Bedding choice could lead to cost savings

High prices and tight supply are the two main features of the straw market this year, leaving many livestock producers seeking alternative sources of bedding. But price and availability are not the only factors to consider. Alternative bedding must prove comfortable, safe, absorbent and easy to deal with – not always a simple set of requirements to meet.

Bedding type and how it is managed can affect cow health as well as staff health, says Martin Yeates, technical manager at Kingshay Farming Trust. “When considering changing to a new bedding type, you must look at all aspects of its cost – from purchase price to management requirements.”

  • Can be highly absorbent, depending on source
  • Must be dry or bacteria will multiply
  • Easy to handle and dispose of
  • Anti-clinging when dry, but can stick to teats when wet
  • Typical use in cubicles 0.8-2kg a cow a day
  • Guide price £20-£100/t, depending on source

Purchase prices have increased by about £10/t for wheat straw over the past year, and £15-£20/t for barley straw, says Devon-based merchant John Dorse. “A lot of it is having to be brought in from East Anglia, which adds to haulage costs.”

A £15/t increase in price will typically increase cubicle bedding costs by £1125 for a 150-cow herd, says Dr Yeates. Changing Cows on paperto an alternative bedding could, therefore, lead to considerable savings.

“Find out what alternatives to straw are available in your area and question whether you will need to adapt cubicle beds or invest in new bedding machinery,” he says. “You must consider absorbency, comfort level, potential disease hazard and impact on your slurry system.” Storage is also important, as are consistency of supply, ease of handling and the frequency with which bedding needs to be changed – all of which can have an impact on overall management cost.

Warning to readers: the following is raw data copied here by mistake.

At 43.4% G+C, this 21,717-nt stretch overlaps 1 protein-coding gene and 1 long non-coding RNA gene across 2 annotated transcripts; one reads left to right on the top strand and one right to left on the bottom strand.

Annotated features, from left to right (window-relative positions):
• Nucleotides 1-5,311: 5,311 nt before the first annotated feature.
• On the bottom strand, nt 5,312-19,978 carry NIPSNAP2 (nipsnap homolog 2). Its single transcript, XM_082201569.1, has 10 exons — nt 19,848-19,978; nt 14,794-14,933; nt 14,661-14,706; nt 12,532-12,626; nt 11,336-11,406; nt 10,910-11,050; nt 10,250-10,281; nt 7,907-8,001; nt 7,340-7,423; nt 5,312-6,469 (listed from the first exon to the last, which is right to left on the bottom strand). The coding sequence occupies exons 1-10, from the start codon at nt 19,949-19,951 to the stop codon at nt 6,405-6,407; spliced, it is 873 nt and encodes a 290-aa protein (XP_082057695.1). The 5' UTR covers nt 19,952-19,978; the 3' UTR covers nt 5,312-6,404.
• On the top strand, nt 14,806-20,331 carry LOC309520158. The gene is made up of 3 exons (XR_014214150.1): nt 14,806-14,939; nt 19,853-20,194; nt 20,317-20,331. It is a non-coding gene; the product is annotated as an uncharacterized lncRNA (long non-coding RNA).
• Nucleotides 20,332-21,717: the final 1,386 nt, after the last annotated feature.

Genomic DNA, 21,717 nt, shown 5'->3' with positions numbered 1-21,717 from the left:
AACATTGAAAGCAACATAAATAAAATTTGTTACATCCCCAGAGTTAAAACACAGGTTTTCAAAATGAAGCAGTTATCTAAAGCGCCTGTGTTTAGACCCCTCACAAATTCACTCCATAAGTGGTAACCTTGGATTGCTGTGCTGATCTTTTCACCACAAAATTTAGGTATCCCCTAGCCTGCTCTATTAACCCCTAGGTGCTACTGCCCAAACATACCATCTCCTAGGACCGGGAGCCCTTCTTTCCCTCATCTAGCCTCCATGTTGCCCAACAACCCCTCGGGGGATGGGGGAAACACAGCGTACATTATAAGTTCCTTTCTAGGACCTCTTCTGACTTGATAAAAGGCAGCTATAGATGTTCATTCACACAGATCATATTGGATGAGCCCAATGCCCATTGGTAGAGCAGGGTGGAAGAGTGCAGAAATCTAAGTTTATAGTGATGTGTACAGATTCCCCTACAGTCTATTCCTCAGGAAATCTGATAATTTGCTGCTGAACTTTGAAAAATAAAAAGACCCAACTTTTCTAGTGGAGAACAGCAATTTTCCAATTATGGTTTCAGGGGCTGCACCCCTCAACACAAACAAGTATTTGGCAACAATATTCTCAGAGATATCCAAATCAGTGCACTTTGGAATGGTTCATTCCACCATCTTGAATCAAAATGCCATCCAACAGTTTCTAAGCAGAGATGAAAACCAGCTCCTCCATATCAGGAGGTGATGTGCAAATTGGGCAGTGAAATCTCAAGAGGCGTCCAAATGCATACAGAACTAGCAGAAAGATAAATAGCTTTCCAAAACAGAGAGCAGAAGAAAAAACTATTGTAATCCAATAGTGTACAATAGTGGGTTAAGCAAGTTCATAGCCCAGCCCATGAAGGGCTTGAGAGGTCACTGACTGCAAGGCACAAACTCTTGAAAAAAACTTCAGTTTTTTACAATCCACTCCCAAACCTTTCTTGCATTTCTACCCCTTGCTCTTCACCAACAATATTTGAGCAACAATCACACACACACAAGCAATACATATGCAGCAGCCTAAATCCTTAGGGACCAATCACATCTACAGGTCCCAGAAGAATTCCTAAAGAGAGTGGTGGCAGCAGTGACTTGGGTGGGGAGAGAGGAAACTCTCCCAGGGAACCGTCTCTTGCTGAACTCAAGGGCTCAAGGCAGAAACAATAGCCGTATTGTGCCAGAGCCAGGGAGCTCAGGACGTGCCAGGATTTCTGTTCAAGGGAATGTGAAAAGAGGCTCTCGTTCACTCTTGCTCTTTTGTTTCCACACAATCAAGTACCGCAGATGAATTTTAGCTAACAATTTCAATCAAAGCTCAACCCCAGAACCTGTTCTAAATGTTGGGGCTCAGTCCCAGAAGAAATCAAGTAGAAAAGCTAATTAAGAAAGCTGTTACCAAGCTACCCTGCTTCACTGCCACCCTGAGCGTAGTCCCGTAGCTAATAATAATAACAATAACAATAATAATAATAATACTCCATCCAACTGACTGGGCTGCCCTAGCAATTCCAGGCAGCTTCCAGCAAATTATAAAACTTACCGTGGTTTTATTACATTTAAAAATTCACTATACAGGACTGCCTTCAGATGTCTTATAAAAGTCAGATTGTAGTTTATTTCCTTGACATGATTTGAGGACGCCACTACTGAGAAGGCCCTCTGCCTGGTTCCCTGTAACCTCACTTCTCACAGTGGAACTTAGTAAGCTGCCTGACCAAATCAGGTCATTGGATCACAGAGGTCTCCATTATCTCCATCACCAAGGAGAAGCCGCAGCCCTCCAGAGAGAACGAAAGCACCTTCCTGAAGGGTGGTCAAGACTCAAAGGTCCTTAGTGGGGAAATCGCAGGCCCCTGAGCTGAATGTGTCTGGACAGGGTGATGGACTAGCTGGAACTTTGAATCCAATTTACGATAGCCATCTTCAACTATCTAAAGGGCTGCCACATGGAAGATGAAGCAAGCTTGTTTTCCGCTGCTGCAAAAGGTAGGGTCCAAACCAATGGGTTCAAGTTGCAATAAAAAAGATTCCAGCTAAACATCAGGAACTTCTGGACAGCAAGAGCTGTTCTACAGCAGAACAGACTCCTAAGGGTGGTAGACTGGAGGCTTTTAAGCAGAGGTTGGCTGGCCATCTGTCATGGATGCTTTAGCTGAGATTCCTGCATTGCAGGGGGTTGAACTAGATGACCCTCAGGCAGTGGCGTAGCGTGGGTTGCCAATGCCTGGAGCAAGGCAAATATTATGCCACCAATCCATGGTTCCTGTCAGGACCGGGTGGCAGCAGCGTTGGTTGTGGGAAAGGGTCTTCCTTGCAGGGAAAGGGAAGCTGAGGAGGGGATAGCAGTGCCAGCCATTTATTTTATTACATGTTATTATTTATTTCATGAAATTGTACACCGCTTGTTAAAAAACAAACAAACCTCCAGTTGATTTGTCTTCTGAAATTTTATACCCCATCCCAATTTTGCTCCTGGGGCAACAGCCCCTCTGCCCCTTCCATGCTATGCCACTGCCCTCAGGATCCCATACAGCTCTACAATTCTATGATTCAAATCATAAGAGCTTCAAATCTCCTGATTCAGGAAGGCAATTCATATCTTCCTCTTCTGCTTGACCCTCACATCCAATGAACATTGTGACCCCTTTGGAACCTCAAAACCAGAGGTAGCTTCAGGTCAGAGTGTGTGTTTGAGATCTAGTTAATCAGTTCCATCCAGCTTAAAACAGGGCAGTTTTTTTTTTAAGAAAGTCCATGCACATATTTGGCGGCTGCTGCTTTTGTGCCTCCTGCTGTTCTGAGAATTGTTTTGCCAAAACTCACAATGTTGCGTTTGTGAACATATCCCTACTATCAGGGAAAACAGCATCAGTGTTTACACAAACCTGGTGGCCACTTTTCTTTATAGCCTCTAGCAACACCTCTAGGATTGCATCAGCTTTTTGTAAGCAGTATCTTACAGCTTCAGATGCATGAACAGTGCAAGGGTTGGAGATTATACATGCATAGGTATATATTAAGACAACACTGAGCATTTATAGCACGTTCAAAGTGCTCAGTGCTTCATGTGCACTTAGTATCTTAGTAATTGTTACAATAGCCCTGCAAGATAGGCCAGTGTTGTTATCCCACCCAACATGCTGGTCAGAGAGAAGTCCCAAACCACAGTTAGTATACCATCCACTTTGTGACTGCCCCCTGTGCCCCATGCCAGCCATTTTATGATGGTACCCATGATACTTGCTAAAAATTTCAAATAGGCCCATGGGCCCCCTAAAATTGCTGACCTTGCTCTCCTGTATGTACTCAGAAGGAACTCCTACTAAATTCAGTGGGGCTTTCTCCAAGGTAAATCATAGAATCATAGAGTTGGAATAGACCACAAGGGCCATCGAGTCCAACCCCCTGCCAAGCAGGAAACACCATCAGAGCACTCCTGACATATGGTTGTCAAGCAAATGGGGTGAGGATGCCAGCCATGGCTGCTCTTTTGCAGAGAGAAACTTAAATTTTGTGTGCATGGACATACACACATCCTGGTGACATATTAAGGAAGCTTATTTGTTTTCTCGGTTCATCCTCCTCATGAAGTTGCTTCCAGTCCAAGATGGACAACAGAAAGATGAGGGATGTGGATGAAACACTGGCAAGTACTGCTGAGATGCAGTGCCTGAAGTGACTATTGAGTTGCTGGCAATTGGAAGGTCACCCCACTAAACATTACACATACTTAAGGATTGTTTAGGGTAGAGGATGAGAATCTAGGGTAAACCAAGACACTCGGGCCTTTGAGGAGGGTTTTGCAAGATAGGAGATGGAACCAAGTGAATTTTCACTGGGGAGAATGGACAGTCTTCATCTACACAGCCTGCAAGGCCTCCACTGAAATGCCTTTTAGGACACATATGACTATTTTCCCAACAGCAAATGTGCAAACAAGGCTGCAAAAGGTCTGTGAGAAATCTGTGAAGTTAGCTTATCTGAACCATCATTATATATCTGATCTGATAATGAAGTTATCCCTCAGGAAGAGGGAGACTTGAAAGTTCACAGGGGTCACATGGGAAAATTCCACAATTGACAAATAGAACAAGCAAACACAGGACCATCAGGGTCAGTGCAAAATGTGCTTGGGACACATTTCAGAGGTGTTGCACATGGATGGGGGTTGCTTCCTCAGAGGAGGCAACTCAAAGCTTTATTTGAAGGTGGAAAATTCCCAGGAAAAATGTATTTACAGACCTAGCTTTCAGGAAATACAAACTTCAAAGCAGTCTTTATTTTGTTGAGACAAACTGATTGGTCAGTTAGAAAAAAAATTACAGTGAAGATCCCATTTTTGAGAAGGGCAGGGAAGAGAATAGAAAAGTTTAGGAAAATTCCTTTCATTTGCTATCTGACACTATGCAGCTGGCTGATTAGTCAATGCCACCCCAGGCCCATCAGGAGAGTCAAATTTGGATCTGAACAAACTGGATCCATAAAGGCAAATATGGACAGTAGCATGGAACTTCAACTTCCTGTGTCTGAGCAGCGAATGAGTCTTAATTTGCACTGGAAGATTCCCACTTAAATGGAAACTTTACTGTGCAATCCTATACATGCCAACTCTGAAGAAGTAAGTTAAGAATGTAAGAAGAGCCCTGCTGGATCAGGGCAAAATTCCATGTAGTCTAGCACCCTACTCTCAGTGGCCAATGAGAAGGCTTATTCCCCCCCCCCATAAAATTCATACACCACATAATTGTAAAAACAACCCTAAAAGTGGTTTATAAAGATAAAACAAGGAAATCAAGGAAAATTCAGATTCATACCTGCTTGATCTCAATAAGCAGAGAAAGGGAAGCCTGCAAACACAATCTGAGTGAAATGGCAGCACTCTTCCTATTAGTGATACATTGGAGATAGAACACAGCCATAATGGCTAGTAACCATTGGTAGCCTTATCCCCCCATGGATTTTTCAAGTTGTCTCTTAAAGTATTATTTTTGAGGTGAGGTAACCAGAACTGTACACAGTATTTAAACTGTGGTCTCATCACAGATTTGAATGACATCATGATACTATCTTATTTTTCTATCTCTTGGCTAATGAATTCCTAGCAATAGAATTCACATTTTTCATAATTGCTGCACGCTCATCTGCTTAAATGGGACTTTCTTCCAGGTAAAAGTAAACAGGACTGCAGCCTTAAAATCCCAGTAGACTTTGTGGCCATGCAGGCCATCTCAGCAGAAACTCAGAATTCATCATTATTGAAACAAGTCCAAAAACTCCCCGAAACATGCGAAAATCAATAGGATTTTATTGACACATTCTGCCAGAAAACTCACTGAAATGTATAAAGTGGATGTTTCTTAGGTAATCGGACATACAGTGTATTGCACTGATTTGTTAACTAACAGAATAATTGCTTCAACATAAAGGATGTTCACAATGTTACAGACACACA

“Only change bedding type when it brings benefits to cow health as well as being financially worthwhile,” says Dr Yeates. “Small savings in bedding costs can easily be lost by decreases in cow health.”

One of the most difficult bed types to replace is deep litter, to which straw is perfectly suited. Sawdust and sand can be used, but another option is to put rape straw underneath wheat or barley straw to eke out limited straw supplies, he adds.

Oliver Latter, director of Gloucestershire resource recovery company Boomeco, says demand for alternative bedding is outstripping supply this year. “The price of straw has just rocketed and demand is high because of the wet summer.”

Boomeco supplies sawdust to dairy and beef farmers for use in cubicles and loose housing and is finding such demand in the south-west that it has a one-month waiting list.

However, it will soon be opening up new sites in Sussex, Dorset, Somerset and Essex, which it hopes will enable it to keep pace with demand.

  • Moderately absorbent
  • Must be <20% moisture or bacteria will multiply
  • Large storage area required
  • Easy to muck out and dispose of
  • Typical use in cubicles 2-4kg a cow a day
  • Guide price £35-£65/t, depending on location and straw type

  • Dry and absorbent
  • Needs regular maintenance and cleaning